“One of the things we learned was that it’s really important for the citizen scientists to be proactive; they tend to want to hang back and wait for someone to ask them something,” she said. “The ones who said ‘OK, what can I do?’ or ‘let me look at this part of your research and see if I can help’ – those were the ones who did much better. That’s part of the training for us.
“Also, we will be meeting with faculty to talk about how best to use people in their labs. So it’s been a great learning experience for all of us.”
Thanks to what she has learned from the research, Porter is now an advocate for older adults adhering to an exercise schedule.
“I’ve always realized and known that exercise is good for you, and I’ve always exercised. I’m from a very athletic family,” she said. “But now there’s proof that 30 minutes of walking every day helps keep your brain more cognizant.
“I have a line from the textbook I was given: what do you want to do, add years to your life or life to your years? And I thought ‘wow, that’s really profound to me because I’ve known people who are just adding years to their life and they’re leaving out the fun part of adding life to their years.”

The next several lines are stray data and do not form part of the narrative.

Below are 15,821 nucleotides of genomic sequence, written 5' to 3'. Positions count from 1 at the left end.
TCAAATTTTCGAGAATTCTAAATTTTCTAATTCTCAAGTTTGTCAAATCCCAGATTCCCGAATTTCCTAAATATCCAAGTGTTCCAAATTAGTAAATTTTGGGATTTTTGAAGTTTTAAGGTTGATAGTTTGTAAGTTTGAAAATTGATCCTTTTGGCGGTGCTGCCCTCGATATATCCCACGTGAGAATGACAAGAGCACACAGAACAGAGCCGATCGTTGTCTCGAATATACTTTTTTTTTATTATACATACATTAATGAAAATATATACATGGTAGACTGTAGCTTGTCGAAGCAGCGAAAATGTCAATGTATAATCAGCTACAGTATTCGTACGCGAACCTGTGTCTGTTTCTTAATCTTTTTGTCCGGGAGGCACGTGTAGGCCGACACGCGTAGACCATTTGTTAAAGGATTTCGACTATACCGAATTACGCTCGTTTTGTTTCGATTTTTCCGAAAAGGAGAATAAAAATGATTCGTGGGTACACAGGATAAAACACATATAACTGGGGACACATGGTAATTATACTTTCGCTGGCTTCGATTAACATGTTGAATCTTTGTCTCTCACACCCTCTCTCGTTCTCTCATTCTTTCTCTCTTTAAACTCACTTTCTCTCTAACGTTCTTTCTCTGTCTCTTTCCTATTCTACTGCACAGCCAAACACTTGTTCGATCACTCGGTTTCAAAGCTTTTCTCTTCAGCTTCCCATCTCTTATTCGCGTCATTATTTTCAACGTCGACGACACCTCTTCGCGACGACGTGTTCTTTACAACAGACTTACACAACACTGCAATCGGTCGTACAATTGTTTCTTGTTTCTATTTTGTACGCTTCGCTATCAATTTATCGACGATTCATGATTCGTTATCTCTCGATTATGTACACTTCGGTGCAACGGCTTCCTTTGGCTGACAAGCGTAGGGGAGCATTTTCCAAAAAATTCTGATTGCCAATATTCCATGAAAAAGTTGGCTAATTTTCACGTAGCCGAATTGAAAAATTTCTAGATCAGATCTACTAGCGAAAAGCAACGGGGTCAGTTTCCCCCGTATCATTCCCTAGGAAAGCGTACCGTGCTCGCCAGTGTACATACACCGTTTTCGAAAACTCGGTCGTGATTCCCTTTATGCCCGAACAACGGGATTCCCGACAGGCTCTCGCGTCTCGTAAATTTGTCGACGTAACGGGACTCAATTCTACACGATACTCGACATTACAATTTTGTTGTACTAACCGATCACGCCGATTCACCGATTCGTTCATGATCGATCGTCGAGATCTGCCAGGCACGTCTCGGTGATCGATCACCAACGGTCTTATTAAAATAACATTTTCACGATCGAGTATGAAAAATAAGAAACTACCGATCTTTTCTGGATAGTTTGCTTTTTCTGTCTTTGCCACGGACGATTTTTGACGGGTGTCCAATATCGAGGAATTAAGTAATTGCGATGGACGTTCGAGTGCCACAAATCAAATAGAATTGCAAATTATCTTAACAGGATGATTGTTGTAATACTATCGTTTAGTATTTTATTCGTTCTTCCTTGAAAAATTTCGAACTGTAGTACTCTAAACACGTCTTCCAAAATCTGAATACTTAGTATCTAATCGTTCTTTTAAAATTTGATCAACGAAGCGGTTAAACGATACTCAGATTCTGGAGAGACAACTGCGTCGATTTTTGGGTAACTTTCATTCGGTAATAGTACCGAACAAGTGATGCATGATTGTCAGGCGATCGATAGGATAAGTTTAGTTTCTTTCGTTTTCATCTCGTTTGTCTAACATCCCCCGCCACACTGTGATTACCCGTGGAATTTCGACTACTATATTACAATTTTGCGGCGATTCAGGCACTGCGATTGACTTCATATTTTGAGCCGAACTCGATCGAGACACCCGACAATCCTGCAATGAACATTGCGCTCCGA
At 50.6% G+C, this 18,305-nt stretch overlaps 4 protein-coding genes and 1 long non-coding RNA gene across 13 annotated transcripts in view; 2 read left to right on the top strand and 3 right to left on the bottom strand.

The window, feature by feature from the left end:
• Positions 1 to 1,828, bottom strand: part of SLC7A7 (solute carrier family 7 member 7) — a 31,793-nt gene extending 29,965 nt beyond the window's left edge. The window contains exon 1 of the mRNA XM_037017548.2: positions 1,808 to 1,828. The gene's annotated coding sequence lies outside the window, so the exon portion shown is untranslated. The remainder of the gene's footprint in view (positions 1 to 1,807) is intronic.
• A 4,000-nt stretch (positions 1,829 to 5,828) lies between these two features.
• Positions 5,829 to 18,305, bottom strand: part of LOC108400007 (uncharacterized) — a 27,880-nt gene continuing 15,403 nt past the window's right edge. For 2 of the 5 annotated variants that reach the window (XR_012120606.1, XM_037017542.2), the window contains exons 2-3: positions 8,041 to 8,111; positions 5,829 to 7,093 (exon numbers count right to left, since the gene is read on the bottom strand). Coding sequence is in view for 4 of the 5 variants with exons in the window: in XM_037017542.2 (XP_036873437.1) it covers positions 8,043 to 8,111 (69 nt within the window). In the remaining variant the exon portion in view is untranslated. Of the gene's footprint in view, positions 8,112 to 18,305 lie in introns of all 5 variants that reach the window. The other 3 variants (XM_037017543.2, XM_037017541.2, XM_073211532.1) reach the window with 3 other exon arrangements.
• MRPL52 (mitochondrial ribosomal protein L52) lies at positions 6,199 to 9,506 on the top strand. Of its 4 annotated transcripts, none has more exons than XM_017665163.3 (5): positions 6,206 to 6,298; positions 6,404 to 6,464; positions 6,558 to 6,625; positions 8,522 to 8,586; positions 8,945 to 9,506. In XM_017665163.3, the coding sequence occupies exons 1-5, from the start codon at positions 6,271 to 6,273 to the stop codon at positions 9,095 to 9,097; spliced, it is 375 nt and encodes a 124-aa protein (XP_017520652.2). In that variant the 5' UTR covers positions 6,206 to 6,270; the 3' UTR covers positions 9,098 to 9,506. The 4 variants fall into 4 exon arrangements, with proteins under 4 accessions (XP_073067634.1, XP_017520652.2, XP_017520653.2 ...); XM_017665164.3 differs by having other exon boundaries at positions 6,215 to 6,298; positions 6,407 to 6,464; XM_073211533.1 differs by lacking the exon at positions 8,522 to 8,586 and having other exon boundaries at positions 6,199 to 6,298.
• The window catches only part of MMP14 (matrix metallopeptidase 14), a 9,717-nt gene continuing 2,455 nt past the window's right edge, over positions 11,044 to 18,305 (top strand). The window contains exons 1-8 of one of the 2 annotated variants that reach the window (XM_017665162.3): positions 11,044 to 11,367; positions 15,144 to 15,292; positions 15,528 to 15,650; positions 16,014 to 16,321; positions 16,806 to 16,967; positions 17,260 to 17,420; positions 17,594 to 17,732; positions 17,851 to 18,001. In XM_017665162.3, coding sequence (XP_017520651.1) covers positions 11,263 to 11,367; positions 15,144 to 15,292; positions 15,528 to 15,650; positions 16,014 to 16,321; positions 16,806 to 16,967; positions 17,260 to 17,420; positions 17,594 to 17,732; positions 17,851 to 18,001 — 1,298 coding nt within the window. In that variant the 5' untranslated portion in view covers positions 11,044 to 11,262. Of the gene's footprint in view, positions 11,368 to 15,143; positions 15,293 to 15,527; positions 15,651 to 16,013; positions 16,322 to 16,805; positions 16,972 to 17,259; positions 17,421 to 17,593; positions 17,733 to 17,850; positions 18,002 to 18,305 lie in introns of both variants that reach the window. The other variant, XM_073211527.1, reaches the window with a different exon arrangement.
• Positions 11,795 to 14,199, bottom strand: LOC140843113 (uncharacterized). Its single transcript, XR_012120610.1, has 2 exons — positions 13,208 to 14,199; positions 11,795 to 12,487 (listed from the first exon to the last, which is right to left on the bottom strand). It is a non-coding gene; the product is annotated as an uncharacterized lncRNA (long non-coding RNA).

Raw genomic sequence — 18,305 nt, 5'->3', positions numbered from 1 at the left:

Porter also was inspired by what she learned from the Arnold Beckman exhibit in the rotunda of the Institute, and by his “Rules that Govern My Life”.
“I did know about him, but I was fascinated reading that, and I was also given a book about him by Monica,” Porter said. “What a remarkable person. I’ve added him as one of my heroes. He also had his code to live by and I loved that. I put it up on my refrigerator and try to remember it and be honest, and it’s a sure way to a happy life. And I’ve been honored to be a tiny, even insignificant part of the Beckman Institute.”
This article is part of the Fall 2011 Synergy Issue, a publication of the Communications Office of the Beckman Institute.